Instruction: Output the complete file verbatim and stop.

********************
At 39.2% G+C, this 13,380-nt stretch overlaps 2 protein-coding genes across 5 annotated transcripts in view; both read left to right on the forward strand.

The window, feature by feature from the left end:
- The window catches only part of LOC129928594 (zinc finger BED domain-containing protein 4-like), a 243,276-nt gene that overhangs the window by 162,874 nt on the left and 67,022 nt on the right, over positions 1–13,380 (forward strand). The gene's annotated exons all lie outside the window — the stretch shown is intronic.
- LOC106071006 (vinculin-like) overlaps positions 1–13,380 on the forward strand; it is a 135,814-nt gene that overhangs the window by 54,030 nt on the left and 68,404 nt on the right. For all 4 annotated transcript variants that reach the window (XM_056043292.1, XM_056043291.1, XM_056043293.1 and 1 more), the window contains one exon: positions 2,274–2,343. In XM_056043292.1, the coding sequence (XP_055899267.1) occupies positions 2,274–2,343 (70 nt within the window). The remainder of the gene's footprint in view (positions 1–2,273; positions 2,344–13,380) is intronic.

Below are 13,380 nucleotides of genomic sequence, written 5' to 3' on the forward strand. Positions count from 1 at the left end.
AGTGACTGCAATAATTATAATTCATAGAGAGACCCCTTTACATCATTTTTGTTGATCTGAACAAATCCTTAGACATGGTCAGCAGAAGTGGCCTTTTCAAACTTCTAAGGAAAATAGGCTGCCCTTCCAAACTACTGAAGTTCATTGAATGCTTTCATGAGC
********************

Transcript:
At 39.2% G+C, this 13,380-nt stretch overlaps 2 protein-coding genes across 5 annotated transcripts in view; both read left to right on the forward strand.

The window, feature by feature from the left end:
- The window catches only part of LOC129928594 (zinc finger BED domain-containing protein 4-like), a 243,276-nt gene that overhangs the window by 162,874 nt on the left and 67,022 nt on the right, over positions 1–13,380 (forward strand). The gene's annotated exons all lie outside the window — the stretch shown is intronic.
- LOC106071006 (vinculin-like) overlaps positions 1–13,380 on the forward strand; it is a 135,814-nt gene that overhangs the window by 54,030 nt on the left and 68,404 nt on the right. For all 4 annotated transcript variants that reach the window (XM_056043292.1, XM_056043291.1, XM_056043293.1 and 1 more), the window contains one exon: positions 2,274–2,343. In XM_056043292.1, the coding sequence (XP_055899267.1) occupies positions 2,274–2,343 (70 nt within the window). The remainder of the gene's footprint in view (positions 1–2,273; positions 2,344–13,380) is intronic.

Below are 13,380 nucleotides of genomic sequence, written 5' to 3' on the forward strand. Positions count from 1 at the left end.
AGTGACTGCAATAATTATAATTCATAGAGAGACCCCTTTACATCATTTTTGTTGATCTGAACAAATCCTTAGACATGGTCAGCAGAAGTGGCCTTTTCAAACTTCTAAGGAAAATAGGCTGCCCTTCCAAACTACTGAAGTTCATTGAATGCTTTCATGAGC